In retrospect, he might be remembered for the one thing he did not want to happen, the UK's withdrawal from the EU, and the biggest constitutional change in half a century. If the UK prospers on the world stage after regaining its sovereignty, he might be remembered more kindly as the Prime Minister who made that possible.

It worries us that we even half agree with Paul Mason

We tend to regard Paul Mason as being akin to Polly Toynbee, a reliable indicator of exactly what not to do in any particular circumstance. If either tell us that our glasses are on the end of our nose then that’s the one place we know absolutely that they aren’t. It’s therefore somewhat discomfiting to find that we at least half agree with Mason here:

When they finally noticed the discontent raging in places like this, people with power assumed it could be put right using money. Tony Blair and Gordon Brown did it through welfare payments. Even now, as she flails around over Brexit, Theresa May wants to do it through a billion-pound bribe to former mining towns. I propose putting it right by giving them power. What’s missing is the power to take decisions about the most important things in their lives: whether a local hospital should close; how often the bins should be emptied; whether a school should be under the control of the local authority or a faceless corporation; where the infrastructure should go that might – just might- attract investment in something other than vape shops and slave-driving sports-goods empires.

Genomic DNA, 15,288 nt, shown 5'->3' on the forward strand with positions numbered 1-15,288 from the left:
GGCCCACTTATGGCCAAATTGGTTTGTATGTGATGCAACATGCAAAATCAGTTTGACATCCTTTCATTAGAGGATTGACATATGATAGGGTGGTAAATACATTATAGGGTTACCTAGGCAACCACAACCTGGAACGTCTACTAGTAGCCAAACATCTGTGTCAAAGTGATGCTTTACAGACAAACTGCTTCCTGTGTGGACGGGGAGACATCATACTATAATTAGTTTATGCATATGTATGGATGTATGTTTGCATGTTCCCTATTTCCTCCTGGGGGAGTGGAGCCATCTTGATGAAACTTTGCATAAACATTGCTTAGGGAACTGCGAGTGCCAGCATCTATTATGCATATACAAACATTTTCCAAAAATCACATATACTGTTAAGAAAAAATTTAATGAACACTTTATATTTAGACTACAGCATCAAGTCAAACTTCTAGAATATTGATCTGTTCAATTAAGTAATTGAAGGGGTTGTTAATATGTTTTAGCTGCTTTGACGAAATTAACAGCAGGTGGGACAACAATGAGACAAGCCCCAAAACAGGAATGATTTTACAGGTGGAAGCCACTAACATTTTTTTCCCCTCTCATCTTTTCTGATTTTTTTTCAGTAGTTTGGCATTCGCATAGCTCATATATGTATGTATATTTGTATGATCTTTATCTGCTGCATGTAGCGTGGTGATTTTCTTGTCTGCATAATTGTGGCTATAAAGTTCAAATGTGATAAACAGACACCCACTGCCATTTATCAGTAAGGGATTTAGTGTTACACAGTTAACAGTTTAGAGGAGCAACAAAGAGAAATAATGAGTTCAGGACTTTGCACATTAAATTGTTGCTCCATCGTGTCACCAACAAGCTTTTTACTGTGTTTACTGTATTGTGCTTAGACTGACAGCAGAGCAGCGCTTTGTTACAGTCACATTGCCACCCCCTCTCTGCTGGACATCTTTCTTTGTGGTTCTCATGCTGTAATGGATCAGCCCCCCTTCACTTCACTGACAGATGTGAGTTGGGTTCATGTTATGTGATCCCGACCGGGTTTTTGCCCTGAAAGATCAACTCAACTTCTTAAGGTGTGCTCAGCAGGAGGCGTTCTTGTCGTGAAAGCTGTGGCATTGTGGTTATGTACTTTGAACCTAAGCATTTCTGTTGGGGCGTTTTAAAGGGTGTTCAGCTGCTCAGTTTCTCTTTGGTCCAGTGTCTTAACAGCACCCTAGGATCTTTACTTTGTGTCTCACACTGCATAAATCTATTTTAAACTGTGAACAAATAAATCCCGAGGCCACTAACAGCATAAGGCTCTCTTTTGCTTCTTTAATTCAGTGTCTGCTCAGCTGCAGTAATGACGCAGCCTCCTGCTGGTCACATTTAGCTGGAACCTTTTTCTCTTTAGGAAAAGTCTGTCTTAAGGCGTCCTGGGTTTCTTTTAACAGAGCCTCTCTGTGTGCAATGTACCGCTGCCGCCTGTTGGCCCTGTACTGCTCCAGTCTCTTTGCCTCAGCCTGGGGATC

What form of constitutional change is best suited to delivering power to English towns such as Wigan? In this part of England – which has seen power drain towards London, wealth flow upwards into the hands of asset holders and technological change driven mainly from abroad – we are going to need something close to regime change to flatten the socio-economic divide between north and south.

That might be a bit more colourful than the language we would normally use but yes, devolution of power to those who actually do things, have skin in the game being played, makes sense to us. So much so that we’ve been suggesting it for many decades now. Some powers do indeed have to be national and concentrated - we’d prefer that Berwick not be able to declare war unilaterally again. Or be left out of a peace treaty. But to us the test is what absolutely must be done nationally and in that concentrated manner? Everything else should be done at whatever lower level makes sense. So, yes, the devolution of economic power, why not?